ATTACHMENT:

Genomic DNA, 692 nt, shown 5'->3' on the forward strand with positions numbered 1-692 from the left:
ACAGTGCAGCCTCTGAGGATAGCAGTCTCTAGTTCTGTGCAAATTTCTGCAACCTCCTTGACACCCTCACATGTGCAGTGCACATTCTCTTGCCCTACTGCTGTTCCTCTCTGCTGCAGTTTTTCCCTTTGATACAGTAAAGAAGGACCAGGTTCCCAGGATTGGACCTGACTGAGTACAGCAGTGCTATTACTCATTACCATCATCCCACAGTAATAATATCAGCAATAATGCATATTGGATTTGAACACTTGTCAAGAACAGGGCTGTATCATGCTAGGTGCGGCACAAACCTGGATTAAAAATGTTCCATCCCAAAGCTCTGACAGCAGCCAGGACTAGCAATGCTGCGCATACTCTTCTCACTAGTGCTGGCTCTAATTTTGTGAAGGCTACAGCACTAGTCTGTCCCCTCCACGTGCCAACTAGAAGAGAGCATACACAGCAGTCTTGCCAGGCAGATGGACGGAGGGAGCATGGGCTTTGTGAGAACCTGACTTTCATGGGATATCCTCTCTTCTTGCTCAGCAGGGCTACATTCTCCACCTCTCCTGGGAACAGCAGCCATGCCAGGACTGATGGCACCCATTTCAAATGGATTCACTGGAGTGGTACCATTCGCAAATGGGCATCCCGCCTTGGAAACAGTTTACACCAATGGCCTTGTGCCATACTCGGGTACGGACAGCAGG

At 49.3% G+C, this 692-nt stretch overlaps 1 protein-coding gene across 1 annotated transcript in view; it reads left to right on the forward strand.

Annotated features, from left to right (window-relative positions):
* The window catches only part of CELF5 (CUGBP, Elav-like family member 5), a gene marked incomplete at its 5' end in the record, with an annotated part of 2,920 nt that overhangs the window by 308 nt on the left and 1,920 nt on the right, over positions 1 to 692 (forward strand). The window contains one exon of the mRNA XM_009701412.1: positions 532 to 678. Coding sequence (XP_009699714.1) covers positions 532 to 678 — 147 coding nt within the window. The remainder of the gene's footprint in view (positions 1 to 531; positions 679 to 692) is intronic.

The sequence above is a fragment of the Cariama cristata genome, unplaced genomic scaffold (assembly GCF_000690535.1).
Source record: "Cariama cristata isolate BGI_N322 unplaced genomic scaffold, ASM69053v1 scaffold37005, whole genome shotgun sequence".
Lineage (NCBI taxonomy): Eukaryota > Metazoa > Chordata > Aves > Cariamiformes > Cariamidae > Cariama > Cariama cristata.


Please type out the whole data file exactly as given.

Genomic DNA, 692 nt, shown 5'->3' on the forward strand with positions numbered 1-692 from the left:
ACAGTGCAGCCTCTGAGGATAGCAGTCTCTAGTTCTGTGCAAATTTCTGCAACCTCCTTGACACCCTCACATGTGCAGTGCACATTCTCTTGCCCTACTGCTGTTCCTCTCTGCTGCAGTTTTTCCCTTTGATACAGTAAAGAAGGACCAGGTTCCCAGGATTGGACCTGACTGAGTACAGCAGTGCTATTACTCATTACCATCATCCCACAGTAATAATATCAGCAATAATGCATATTGGATTTGAACACTTGTCAAGAACAGGGCTGTATCATGCTAGGTGCGGCACAAACCTGGATTAAAAATGTTCCATCCCAAAGCTCTGACAGCAGCCAGGACTAGCAATGCTGCGCATACTCTTCTCACTAGTGCTGGCTCTAATTTTGTGAAGGCTACAGCACTAGTCTGTCCCCTCCACGTGCCAACTAGAAGAGAGCATACACAGCAGTCTTGCCAGGCAGATGGACGGAGGGAGCATGGGCTTTGTGAGAACCTGACTTTCATGGGATATCCTCTCTTCTTGCTCAGCAGGGCTACATTCTCCACCTCTCCTGGGAACAGCAGCCATGCCAGGACTGATGGCACCCATTTCAAATGGATTCACTGGAGTGGTACCATTCGCAAATGGGCATCCCGCCTTGGAAACAGTTTACACCAATGGCCTTGTGCCATACTCGGGTACGGACAGCAGG

At 49.3% G+C, this 692-nt stretch overlaps 1 protein-coding gene across 1 annotated transcript in view; it reads left to right on the forward strand.

Annotated features, from left to right (window-relative positions):
* The window catches only part of CELF5 (CUGBP, Elav-like family member 5), a gene marked incomplete at its 5' end in the record, with an annotated part of 2,920 nt that overhangs the window by 308 nt on the left and 1,920 nt on the right, over positions 1 to 692 (forward strand). The window contains one exon of the mRNA XM_009701412.1: positions 532 to 678. Coding sequence (XP_009699714.1) covers positions 532 to 678 — 147 coding nt within the window. The remainder of the gene's footprint in view (positions 1 to 531; positions 679 to 692) is intronic.

The sequence above is a fragment of the Cariama cristata genome, unplaced genomic scaffold (assembly GCF_000690535.1).
Source record: "Cariama cristata isolate BGI_N322 unplaced genomic scaffold, ASM69053v1 scaffold37005, whole genome shotgun sequence".
Lineage (NCBI taxonomy): Eukaryota > Metazoa > Chordata > Aves > Cariamiformes > Cariamidae > Cariama > Cariama cristata.